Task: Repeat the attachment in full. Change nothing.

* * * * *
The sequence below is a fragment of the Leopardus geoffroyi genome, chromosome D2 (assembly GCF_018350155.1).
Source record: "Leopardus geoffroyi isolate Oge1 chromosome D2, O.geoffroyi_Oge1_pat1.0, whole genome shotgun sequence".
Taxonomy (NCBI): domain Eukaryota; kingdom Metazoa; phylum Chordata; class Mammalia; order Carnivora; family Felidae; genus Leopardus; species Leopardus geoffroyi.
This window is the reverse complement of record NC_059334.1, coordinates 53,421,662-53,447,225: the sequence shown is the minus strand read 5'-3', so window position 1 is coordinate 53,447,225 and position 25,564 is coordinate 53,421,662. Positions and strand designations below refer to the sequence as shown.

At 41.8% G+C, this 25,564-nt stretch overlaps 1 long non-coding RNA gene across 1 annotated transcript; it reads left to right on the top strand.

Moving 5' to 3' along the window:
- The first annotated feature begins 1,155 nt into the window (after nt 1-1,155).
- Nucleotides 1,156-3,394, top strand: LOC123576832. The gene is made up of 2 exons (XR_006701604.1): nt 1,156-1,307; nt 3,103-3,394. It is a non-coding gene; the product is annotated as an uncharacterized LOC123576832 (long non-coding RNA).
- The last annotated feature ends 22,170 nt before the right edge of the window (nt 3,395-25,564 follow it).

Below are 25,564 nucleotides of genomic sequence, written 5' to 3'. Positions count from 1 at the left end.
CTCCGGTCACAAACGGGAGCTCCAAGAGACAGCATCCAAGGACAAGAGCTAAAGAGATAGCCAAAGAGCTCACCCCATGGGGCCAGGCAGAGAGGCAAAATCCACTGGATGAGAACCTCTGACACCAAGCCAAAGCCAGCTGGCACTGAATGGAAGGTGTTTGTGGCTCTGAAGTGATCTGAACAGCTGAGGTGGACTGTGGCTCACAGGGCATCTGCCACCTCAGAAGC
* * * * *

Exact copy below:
The sequence below is a fragment of the Leopardus geoffroyi genome, chromosome D2 (assembly GCF_018350155.1).
Source record: "Leopardus geoffroyi isolate Oge1 chromosome D2, O.geoffroyi_Oge1_pat1.0, whole genome shotgun sequence".
Taxonomy (NCBI): domain Eukaryota; kingdom Metazoa; phylum Chordata; class Mammalia; order Carnivora; family Felidae; genus Leopardus; species Leopardus geoffroyi.
This window is the reverse complement of record NC_059334.1, coordinates 53,421,662-53,447,225: the sequence shown is the minus strand read 5'-3', so window position 1 is coordinate 53,447,225 and position 25,564 is coordinate 53,421,662. Positions and strand designations below refer to the sequence as shown.

At 41.8% G+C, this 25,564-nt stretch overlaps 1 long non-coding RNA gene across 1 annotated transcript; it reads left to right on the top strand.

Moving 5' to 3' along the window:
- The first annotated feature begins 1,155 nt into the window (after nt 1-1,155).
- Nucleotides 1,156-3,394, top strand: LOC123576832. The gene is made up of 2 exons (XR_006701604.1): nt 1,156-1,307; nt 3,103-3,394. It is a non-coding gene; the product is annotated as an uncharacterized LOC123576832 (long non-coding RNA).
- The last annotated feature ends 22,170 nt before the right edge of the window (nt 3,395-25,564 follow it).

Below are 25,564 nucleotides of genomic sequence, written 5' to 3'. Positions count from 1 at the left end.
CTCCGGTCACAAACGGGAGCTCCAAGAGACAGCATCCAAGGACAAGAGCTAAAGAGATAGCCAAAGAGCTCACCCCATGGGGCCAGGCAGAGAGGCAAAATCCACTGGATGAGAACCTCTGACACCAAGCCAAAGCCAGCTGGCACTGAATGGAAGGTGTTTGTGGCTCTGAAGTGATCTGAACAGCTGAGGTGGACTGTGGCTCACAGGGCATCTGCCACCTCAGAAGC